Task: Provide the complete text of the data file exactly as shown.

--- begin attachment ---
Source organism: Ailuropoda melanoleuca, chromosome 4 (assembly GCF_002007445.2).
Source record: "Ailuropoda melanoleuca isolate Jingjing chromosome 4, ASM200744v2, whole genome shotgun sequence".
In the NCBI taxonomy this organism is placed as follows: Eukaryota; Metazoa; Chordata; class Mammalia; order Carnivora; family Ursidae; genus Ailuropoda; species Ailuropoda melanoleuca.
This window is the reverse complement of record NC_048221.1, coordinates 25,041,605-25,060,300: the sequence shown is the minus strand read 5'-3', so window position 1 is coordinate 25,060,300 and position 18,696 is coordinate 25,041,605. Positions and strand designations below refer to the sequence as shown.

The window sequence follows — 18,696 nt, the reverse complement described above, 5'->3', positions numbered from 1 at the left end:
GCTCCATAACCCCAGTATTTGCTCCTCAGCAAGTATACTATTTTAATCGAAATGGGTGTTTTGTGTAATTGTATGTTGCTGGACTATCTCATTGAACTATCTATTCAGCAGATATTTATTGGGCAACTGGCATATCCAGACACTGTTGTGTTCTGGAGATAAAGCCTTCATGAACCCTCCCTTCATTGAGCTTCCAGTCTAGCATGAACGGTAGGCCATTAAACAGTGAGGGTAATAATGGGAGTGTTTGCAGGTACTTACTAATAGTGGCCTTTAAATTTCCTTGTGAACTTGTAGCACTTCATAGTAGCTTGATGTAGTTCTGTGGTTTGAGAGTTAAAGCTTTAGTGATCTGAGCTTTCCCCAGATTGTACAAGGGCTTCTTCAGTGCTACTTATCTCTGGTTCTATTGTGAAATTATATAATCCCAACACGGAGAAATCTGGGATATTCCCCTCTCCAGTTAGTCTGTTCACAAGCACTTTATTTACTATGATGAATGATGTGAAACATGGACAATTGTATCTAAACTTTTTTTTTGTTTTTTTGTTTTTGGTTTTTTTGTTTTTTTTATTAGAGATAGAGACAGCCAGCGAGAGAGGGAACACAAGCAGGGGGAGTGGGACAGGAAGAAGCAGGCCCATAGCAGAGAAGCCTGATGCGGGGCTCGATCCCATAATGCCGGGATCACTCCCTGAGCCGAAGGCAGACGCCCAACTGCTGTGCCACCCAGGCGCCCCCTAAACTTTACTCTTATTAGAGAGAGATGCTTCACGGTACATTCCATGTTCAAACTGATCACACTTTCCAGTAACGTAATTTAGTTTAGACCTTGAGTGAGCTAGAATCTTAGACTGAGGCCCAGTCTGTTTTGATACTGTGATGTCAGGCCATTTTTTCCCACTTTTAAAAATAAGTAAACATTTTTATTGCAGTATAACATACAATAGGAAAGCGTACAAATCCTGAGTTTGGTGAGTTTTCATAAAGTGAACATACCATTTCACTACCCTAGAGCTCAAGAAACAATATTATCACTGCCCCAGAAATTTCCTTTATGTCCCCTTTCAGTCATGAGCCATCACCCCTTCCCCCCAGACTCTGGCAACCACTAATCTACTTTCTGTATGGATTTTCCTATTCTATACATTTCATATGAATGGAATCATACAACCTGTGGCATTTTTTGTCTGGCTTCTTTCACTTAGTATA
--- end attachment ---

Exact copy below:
Source organism: Ailuropoda melanoleuca, chromosome 4 (assembly GCF_002007445.2).
Source record: "Ailuropoda melanoleuca isolate Jingjing chromosome 4, ASM200744v2, whole genome shotgun sequence".
In the NCBI taxonomy this organism is placed as follows: Eukaryota; Metazoa; Chordata; class Mammalia; order Carnivora; family Ursidae; genus Ailuropoda; species Ailuropoda melanoleuca.
This window is the reverse complement of record NC_048221.1, coordinates 25,041,605-25,060,300: the sequence shown is the minus strand read 5'-3', so window position 1 is coordinate 25,060,300 and position 18,696 is coordinate 25,041,605. Positions and strand designations below refer to the sequence as shown.

The window sequence follows — 18,696 nt, the reverse complement described above, 5'->3', positions numbered from 1 at the left end:
GCTCCATAACCCCAGTATTTGCTCCTCAGCAAGTATACTATTTTAATCGAAATGGGTGTTTTGTGTAATTGTATGTTGCTGGACTATCTCATTGAACTATCTATTCAGCAGATATTTATTGGGCAACTGGCATATCCAGACACTGTTGTGTTCTGGAGATAAAGCCTTCATGAACCCTCCCTTCATTGAGCTTCCAGTCTAGCATGAACGGTAGGCCATTAAACAGTGAGGGTAATAATGGGAGTGTTTGCAGGTACTTACTAATAGTGGCCTTTAAATTTCCTTGTGAACTTGTAGCACTTCATAGTAGCTTGATGTAGTTCTGTGGTTTGAGAGTTAAAGCTTTAGTGATCTGAGCTTTCCCCAGATTGTACAAGGGCTTCTTCAGTGCTACTTATCTCTGGTTCTATTGTGAAATTATATAATCCCAACACGGAGAAATCTGGGATATTCCCCTCTCCAGTTAGTCTGTTCACAAGCACTTTATTTACTATGATGAATGATGTGAAACATGGACAATTGTATCTAAACTTTTTTTTTGTTTTTTTGTTTTTGGTTTTTTTGTTTTTTTTATTAGAGATAGAGACAGCCAGCGAGAGAGGGAACACAAGCAGGGGGAGTGGGACAGGAAGAAGCAGGCCCATAGCAGAGAAGCCTGATGCGGGGCTCGATCCCATAATGCCGGGATCACTCCCTGAGCCGAAGGCAGACGCCCAACTGCTGTGCCACCCAGGCGCCCCCTAAACTTTACTCTTATTAGAGAGAGATGCTTCACGGTACATTCCATGTTCAAACTGATCACACTTTCCAGTAACGTAATTTAGTTTAGACCTTGAGTGAGCTAGAATCTTAGACTGAGGCCCAGTCTGTTTTGATACTGTGATGTCAGGCCATTTTTTCCCACTTTTAAAAATAAGTAAACATTTTTATTGCAGTATAACATACAATAGGAAAGCGTACAAATCCTGAGTTTGGTGAGTTTTCATAAAGTGAACATACCATTTCACTACCCTAGAGCTCAAGAAACAATATTATCACTGCCCCAGAAATTTCCTTTATGTCCCCTTTCAGTCATGAGCCATCACCCCTTCCCCCCAGACTCTGGCAACCACTAATCTACTTTCTGTATGGATTTTCCTATTCTATACATTTCATATGAATGGAATCATACAACCTGTGGCATTTTTTGTCTGGCTTCTTTCACTTAGTATA